The new Social Security Trustees Report has just been released. As always, it contains a wealth of information about the Social Security retirement and disability programs, and Medicare, and is well worth reading. There are two startling facts in the report.

First, this year for the first time since 1982, the combined retirement and disability parts of Social Security (OASDI) is running a deficit, and it will continue to do so throughout the 75-year projection period. Its outlays now exceed its tax revenue and the interest on its trust funds.

Second, in the face of these impending and growing deficits, the system is promising to raise benefits faster than inflation, promising real benefit increases of over 160 percent over the next 75 years. Upper-income recipients could be getting as much as $87,303 a year, in real 2018 dollars, when they retire in 2095 (and more for married or two-worker couples). These benefits would require more than a four percentage-point hike in the payroll tax for all workers, including lower-paid workers, to balance the system. Instead of remaining a social safety net, focused on keeping the elderly out of poverty, the program is set up to give huge raises to people of all income levels, even as the generations get richer over time. It is threatening to take over the bulk of personal retirement saving and pensions, retarding investment and economic growth, and holding down wages.

The Short-run Financial Issue, and the Sad Truth About the Trust Funds  

OASDI is the combined Old Age and Survivors Insurance program, OASI, and the Disability Insurance program, DI. Its current tax revenue (payroll taxes and income taxation of benefits, plus interest on the trust funds) is now less than its current outlays. The system is still authorized to pay full benefits, up to the OASDI trust fund amounts, so there is no immediate threat to recipients.

The OASI and DI trust funds reflect past surpluses in the system, but those monies were used as they accrued in the past to pay for other government spending. Any outlays currently “covered” by the trust funds require money from other sources. Therefore, using the trust fund authority means that the Treasury will have to borrow or use general revenue to pay a portion of the benefits. Medicare Part A (Hospital insurance or HI) has been running deficits for some time, and has been drawing down its trust fund spending authority for several years. The OASI trust fund spending authority will be used up by 2036, and the DI trust fund by 2032, by which times the Social Security Administration (SSA) will need more spending authority from Congress to continue to pay full benefits. The HI trust fund will be exhausted by 2026, and Medicare will need new funding before then.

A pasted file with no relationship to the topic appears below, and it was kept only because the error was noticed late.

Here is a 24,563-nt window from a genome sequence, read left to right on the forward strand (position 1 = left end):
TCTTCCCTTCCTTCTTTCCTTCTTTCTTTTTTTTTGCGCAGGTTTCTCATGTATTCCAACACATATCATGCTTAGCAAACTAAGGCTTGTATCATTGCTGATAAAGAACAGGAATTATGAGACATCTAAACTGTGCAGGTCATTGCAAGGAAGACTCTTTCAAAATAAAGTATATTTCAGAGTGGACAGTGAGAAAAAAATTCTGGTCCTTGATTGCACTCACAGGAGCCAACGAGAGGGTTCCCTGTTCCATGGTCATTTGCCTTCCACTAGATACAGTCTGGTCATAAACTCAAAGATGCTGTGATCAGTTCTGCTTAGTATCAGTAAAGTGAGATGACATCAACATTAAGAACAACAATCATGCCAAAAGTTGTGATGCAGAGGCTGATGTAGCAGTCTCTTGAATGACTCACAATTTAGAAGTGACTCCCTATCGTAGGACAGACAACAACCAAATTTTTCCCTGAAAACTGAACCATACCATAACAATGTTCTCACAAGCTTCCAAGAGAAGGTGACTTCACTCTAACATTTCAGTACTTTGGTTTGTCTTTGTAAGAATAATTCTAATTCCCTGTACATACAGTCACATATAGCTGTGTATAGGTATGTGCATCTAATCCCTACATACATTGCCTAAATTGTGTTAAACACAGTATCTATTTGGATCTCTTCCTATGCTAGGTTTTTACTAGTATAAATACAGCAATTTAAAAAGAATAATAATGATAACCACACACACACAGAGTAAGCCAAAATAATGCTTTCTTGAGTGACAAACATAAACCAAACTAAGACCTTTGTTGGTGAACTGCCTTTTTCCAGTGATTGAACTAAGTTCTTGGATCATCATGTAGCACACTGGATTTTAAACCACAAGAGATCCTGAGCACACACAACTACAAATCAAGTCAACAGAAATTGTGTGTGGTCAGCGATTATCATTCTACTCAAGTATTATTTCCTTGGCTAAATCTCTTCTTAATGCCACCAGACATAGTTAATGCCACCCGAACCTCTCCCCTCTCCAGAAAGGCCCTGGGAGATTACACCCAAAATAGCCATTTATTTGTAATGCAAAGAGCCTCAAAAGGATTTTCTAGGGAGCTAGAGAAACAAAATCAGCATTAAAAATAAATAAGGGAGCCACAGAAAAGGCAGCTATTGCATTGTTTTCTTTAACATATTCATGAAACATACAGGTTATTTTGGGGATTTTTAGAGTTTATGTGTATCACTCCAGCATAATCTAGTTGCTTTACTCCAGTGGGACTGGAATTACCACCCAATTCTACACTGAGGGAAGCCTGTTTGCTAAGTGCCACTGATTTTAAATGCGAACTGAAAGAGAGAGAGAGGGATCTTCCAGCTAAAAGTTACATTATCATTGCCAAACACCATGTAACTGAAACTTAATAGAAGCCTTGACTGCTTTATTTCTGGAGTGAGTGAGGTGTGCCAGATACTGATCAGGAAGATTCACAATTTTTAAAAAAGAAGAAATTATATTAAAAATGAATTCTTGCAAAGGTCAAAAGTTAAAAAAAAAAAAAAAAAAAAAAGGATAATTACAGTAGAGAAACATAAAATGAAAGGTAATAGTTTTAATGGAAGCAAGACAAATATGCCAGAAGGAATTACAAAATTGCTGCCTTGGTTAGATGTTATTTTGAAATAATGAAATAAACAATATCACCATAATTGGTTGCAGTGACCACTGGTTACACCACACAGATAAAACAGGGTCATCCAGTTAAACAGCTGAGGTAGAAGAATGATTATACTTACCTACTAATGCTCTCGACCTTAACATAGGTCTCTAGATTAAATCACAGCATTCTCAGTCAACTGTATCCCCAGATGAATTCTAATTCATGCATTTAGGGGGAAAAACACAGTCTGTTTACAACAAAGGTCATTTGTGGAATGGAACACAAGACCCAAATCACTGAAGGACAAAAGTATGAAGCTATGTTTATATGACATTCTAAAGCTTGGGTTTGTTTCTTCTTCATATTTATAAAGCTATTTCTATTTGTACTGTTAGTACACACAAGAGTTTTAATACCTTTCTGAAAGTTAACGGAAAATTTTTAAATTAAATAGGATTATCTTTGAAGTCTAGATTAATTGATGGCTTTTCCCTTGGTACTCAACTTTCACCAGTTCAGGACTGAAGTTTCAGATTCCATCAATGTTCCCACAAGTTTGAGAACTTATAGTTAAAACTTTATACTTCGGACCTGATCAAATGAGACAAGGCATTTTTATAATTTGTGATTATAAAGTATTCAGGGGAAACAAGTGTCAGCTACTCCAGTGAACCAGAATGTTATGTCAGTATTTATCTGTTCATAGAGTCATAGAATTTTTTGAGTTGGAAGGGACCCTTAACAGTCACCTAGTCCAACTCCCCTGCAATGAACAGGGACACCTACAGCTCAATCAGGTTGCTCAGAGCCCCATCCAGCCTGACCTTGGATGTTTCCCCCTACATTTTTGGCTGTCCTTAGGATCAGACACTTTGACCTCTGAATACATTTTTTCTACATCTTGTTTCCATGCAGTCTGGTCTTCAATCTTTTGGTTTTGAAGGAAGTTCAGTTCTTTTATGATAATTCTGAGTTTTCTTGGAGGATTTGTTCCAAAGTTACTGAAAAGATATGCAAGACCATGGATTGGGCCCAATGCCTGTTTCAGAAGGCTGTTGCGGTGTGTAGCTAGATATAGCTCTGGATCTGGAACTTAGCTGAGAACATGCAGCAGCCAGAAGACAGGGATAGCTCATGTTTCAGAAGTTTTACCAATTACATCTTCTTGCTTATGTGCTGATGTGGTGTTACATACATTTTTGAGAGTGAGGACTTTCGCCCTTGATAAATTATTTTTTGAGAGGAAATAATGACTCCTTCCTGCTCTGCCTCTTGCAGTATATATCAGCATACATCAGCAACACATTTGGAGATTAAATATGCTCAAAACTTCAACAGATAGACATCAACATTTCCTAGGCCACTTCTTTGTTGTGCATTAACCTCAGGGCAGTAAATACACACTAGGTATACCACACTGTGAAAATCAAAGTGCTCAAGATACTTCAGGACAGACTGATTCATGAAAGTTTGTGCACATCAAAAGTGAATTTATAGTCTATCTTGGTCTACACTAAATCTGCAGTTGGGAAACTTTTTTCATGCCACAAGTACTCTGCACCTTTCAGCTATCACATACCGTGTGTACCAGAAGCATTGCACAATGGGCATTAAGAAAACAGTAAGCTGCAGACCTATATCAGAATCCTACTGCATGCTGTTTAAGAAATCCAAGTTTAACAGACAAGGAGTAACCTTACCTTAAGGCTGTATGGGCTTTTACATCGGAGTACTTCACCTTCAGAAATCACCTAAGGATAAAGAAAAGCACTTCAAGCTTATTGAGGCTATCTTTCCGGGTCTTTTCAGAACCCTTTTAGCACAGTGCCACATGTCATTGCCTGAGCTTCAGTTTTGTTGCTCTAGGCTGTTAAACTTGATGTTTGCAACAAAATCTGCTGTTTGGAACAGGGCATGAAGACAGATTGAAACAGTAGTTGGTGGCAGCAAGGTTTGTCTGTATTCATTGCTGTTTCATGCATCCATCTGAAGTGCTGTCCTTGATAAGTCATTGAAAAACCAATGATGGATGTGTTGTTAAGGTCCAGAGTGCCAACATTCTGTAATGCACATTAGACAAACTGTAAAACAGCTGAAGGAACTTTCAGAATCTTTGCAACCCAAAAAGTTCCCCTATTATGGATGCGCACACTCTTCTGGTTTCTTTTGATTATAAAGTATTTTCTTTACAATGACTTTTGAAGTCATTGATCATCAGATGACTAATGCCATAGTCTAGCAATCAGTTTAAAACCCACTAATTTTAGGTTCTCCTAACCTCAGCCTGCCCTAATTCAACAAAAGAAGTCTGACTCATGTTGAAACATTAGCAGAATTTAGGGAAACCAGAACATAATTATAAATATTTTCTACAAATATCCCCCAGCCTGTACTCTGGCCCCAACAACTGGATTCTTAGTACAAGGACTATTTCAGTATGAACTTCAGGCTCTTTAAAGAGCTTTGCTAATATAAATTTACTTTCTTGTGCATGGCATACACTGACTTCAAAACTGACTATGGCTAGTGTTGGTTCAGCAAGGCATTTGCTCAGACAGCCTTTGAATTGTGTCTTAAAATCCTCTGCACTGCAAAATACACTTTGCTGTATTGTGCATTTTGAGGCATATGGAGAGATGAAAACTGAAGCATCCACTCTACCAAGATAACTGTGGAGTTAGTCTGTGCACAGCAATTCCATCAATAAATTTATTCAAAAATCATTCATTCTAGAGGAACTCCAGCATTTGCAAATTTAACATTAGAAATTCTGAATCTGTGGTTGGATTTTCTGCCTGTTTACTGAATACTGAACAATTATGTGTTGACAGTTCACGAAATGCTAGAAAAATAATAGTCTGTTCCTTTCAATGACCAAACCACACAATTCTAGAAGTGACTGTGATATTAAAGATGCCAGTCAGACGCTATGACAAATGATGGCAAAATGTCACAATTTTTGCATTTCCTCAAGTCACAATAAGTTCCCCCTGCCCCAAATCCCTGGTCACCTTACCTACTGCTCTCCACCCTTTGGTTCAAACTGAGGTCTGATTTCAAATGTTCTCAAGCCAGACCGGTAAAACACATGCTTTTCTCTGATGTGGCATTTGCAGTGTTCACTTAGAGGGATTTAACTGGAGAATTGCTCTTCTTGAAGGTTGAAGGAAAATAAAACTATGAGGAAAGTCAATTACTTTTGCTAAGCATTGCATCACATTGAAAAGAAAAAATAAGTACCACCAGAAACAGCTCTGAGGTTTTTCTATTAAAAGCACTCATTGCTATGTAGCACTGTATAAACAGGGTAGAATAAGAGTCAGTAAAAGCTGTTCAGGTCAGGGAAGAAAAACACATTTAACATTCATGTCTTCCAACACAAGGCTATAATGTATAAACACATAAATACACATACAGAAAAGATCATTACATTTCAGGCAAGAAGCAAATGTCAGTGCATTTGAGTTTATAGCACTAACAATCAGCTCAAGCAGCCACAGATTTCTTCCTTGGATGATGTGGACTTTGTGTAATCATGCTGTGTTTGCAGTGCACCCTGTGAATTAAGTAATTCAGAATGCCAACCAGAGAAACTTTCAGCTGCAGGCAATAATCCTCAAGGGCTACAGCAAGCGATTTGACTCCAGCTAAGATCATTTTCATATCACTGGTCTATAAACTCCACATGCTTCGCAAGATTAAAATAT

An Unrealistic Benefit Formula Drives Perpetual Deficits

Benefits at all levels of income – lower than average, average, and above average or at the maximum covered earnings – are set to grow forever in line with wages. As wages double in real value over time (the actuaries assume this by about 2070), so will promised real benefits. As wages grow by more than 160 percent by the end of the trustees’ planning period in 2095, real benefits will grow by more than 160 percent. For example, single workers earning medium lifetime earnings over their working lives, and who retire today in 2018 at the normal retirement age[i], are projected to receive $20,662 in annual benefits. Medium wage earners retiring in 2095 will receive $53,724 in annual benefits, in 2018 inflation-adjusted dollars, 160 percent more real purchasing power than today’s retiring workers’ benefits, and almost as much as today’s total average family income just from Social Security. Add 50 percent for a spousal benefit, and double that for a two-worker medium income couple, and it is easy to see why the system’s costs are rising.

Workers who always earned the maximum covered earnings, and who retire this year, are projected to get $33,428 in annual benefits; those who retire in 2095 are projected to receive $87,303, in real 2018 dollars. Add 50 percent for a spousal benefit for a married couple, $130,955, or up to double these numbers for a two-worker household, $174,606. The richest households could receive as much as two or three times the current average household annual income, just from Social Security.